In a continuing effort to combat the use of foreign substances to increase ball movement, baseball will incorporate Statcast data.
Doctoring baseballs with foreign substances to increase spin and movement has been around for as long as baseball has been played. To try to combat the practice, Major League Baseball is going high tech for the 2021 season, adding spin rate analysis to its arsenal of methods for detecting changes and enforcing existing policies.
In a memo distributed to teams on Tuesday, Michael Hill, a senior vice president for baseball operations, detailed the enhanced monitoring process. There will be increased scrutiny of club spaces, inspection and documentation of balls taken out of play and, in the biggest change from previous methods, the league will use Statcast data to compare spin rates for players who are suspected of doctoring balls, checking to see if the numbers for the game in question differ significantly from their career norms.
Umpire enforcement on the field will stay consistent with past practices, according to Hill’s memo. “The foregoing enhanced monitoring measures, however, will provide the commissioner’s office with a separate evidentiary basis to support a finding that a player has violated the foreign substance rules,” he said.
The spitball and other so-called freak deliveries were banned from the sport in 1920, with pitchers initially given one year to adjust to the change before the rule was adjusted to allow “registered” spitball pitchers to finish their careers without changing. But foreign substances like spit, petroleum jelly, pine tar, rosin and sunscreen lotion continued to be used regardless of rules, and enforcement has been spotty at best.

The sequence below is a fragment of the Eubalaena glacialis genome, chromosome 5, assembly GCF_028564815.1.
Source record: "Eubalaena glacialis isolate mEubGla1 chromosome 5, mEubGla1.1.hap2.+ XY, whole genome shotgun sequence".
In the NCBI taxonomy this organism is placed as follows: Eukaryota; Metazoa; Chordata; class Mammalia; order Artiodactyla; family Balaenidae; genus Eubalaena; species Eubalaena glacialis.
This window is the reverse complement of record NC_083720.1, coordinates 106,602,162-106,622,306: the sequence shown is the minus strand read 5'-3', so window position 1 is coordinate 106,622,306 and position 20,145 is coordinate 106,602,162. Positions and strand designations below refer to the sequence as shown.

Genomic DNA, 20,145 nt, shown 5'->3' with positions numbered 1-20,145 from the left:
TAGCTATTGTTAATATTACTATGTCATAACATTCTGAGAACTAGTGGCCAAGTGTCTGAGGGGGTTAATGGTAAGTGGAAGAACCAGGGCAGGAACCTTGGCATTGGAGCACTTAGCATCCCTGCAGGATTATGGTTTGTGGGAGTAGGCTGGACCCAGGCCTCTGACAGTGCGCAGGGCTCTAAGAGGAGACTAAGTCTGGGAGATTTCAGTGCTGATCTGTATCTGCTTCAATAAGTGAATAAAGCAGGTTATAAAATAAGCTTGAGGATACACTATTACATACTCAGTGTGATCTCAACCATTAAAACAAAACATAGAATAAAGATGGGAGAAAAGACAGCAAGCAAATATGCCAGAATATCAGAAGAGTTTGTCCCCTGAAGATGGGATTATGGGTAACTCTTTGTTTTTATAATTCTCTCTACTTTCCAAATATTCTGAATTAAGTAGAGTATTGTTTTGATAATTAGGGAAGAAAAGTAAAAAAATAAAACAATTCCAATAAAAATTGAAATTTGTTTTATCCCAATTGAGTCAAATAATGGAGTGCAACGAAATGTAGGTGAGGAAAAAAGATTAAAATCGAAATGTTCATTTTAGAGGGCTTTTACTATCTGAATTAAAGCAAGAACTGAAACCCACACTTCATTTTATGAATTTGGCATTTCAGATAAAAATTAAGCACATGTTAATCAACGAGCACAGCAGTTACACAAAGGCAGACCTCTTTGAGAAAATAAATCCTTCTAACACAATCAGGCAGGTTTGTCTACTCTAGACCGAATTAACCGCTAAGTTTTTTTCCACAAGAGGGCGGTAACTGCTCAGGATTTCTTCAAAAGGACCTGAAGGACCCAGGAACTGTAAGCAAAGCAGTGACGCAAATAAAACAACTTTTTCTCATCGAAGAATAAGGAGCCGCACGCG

In perhaps the most extreme example of baseball’s indulgence of the act, Gaylord Perry, a star right-hander, was so synonymous with the doctoring of balls that his 1974 autobiography was called “Me and the Spitter.” The confession did not derail him, as he continued to pitch until 1983, won 314 games and was elected to the Baseball Hall of Fame in 1991.
M.L.B. has recognized the need to improve the grip on baseballs in recent years, and has studied how a stickier ball would perform. With the adjusted policy in place, the league hopes to have better data, while also letting players know that it is monitoring the situation.
David Ross, the manager of the Chicago Cubs and a former catcher, said that pitchers getting a proper grip on the ball is a legitimate safety issue, even if substances have been abused by some players in hopes of gaining an unfair advantage.
“Around the league, as long as I’ve been in here, there’s some kind of just wanting to be able to hold onto the ball and guys putting a little bit on that,” he said in a video conference with reporters. “The stuff that you’re hearing that’s out there is doctoring the baseball, and I think M.L.B. is on the right track to try to crack down on that.”
Everywhere I go in baseball, people want to talk about the ball. Lazy flies turn into homers. Pitchers’ best pitches don’t mambo like they used to.